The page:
Earl Howe: My Lords, I shall speak briefly to Amendment No. 196. The Minister will be well aware that we disagree completely on Clause 15 not simply as to the philosophy underlying it but also as to its unnecessary prescriptiveness. It is unnecessary, even in the Government's own terms taken in the context of

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Clause 14(2), which obliges a foundation trust to have as its principal purpose the provision of goods and services for the purposes of the health service.

I referred charitably to the philosophy underlying the clause but I am not so sure that there is one beyond the purely political antipathy to private medicine. But the clause will bite deeply on hospitals such as the Nuffield Orthopaedic, which depend on a certain amount of private patient income but which for sound, strategic reasons saw a marked drop in that income during the base year 2002–03. If the base year level of private patient income is to be an absolutely fixed and immutable bottom line for the purposes of the clause, hospitals which find themselves in this position will be in great difficulty. Is there room for the regulator to show flexibility in this regard where there are exceptional circumstances to justify it?

My second question relates to an issue I raised in Committee but which the Minister did not address. It is the situation of a trust which perfectly reasonably wishes to invest in an expensive item of equipment, such as a scanner. Let us suppose that the hospital can construct a business case for doing so, but only on the basis that the scanner is let out to the private sector in the evenings and at weekends. If Clause 15 is interpreted rigidly, the likelihood is that the hospital will be unable to buy the scanner because it would breach the ceiling on private income. That cannot be a sensible position. It will force hospitals to adopt solutions that are much less advantageous, but for what purpose? No one gains. Therefore I ask the Minister whether in this type of instance the regulator will have discretion to raise the ceiling of private-patient income that a foundation trust is allowed to generate.

6.45 p.m.

Lord Blackwell: My Lords, I support both amendments in this group, although I realise that procedurally that is difficult. On Amendment No. 196, I believe that the Government is becoming caught by the mantra of zero-sum game in believing that there is only a fixed amount of resource to share out. I would certainly welcome an NHS in which money followed the patient and in which every patient effectively had the money in his or her hands to buy the health service that he or she wanted and in which there was no distinction between private and NHS patients. Patients would have equal choice, not just those who could afford it.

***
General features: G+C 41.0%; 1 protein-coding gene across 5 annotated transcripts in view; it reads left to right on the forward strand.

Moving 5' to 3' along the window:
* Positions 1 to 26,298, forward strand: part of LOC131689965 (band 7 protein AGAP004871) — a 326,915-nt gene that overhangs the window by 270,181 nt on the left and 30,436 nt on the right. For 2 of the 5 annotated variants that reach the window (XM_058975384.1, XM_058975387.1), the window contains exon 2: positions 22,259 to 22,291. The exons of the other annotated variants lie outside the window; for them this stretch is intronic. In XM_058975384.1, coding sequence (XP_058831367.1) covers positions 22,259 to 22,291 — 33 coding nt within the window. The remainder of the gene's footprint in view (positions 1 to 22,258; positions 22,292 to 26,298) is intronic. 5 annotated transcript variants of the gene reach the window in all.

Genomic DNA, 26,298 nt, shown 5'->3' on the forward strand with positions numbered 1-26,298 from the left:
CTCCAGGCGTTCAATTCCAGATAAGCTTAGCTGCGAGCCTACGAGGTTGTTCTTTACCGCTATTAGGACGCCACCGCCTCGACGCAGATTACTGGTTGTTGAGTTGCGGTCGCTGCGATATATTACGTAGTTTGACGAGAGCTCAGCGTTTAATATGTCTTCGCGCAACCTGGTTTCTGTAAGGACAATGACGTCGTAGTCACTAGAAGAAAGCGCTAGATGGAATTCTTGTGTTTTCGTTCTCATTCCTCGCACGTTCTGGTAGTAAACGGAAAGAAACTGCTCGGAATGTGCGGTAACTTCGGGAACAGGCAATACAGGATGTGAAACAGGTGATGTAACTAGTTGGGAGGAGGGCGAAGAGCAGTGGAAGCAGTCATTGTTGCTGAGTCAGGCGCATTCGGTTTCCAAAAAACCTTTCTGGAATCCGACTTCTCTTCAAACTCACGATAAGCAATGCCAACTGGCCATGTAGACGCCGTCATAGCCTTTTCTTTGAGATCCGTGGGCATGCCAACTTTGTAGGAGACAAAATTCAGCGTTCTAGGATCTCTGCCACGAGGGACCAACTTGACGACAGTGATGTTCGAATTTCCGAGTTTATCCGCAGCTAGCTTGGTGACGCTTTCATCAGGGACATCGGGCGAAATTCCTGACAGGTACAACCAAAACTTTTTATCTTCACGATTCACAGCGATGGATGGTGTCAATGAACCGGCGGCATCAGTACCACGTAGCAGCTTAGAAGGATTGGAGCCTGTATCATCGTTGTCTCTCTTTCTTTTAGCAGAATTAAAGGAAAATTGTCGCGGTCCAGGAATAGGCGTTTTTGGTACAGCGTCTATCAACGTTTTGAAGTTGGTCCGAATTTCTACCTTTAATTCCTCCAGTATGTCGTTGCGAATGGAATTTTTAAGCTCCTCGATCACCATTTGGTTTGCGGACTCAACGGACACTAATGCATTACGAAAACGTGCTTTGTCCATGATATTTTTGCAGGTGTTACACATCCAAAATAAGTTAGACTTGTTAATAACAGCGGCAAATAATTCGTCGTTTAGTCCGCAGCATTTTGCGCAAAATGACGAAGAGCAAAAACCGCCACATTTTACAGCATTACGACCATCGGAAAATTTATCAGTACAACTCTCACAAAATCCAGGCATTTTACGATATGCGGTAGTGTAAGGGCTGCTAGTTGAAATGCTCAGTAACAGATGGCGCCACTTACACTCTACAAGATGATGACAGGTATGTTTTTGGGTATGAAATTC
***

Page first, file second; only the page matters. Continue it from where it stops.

However, we do not have that health service at the moment and the Government are not proposing that. Therefore, we are faced with the reality of a health service in which those who rely on NHS funding are, in effect, rationed by the amount of funding that the Government are prepared to supply. In that situation many people are not able to get the care and attention that they want to receive within the timescale that they feel is appropriate. Therefore, many people find from

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their own pockets or their own insurance schemes the resources to pay for private operations and private care.

I believe that that is a good thing. Such people bring more money and resources into the health service. They end up providing the funding to pay for more consultants, more nurses and more operations and often help to fund equipment that may be used for those treated in that hospital under the NHS. It is an unfortunate circumstance that people feel that they need to pay to receive faster or better quality treatment than they can receive under the NHS, but while we have an NHS that drives people to do so, we should encourage that for the benefit of patients in the NHS as the resources that are applied to the NHS will be shared among fewer people. One person who pays for treatment privately is one fewer person competing for the resources allocated to the NHS. Therefore, I believe that the clause is misguided and that we should have no such limit.

However, I accept, as the noble Lord, Lord Clement-Jones, has said, that if hospitals are to provide services to the private sector, it would be helpful for them to provide an income statement that shows that they are covering their costs. It would certainly be unfair and improper to have a competitive market in which NHS hospitals used their cost position to under-cut private providers in a free market. Therefore, my ideal outcome would be for the Government to withdraw Clause 15 as it currently stands and to substitute in its stead solely Amendment No. 195. I await the Minister's reply without too much expectation.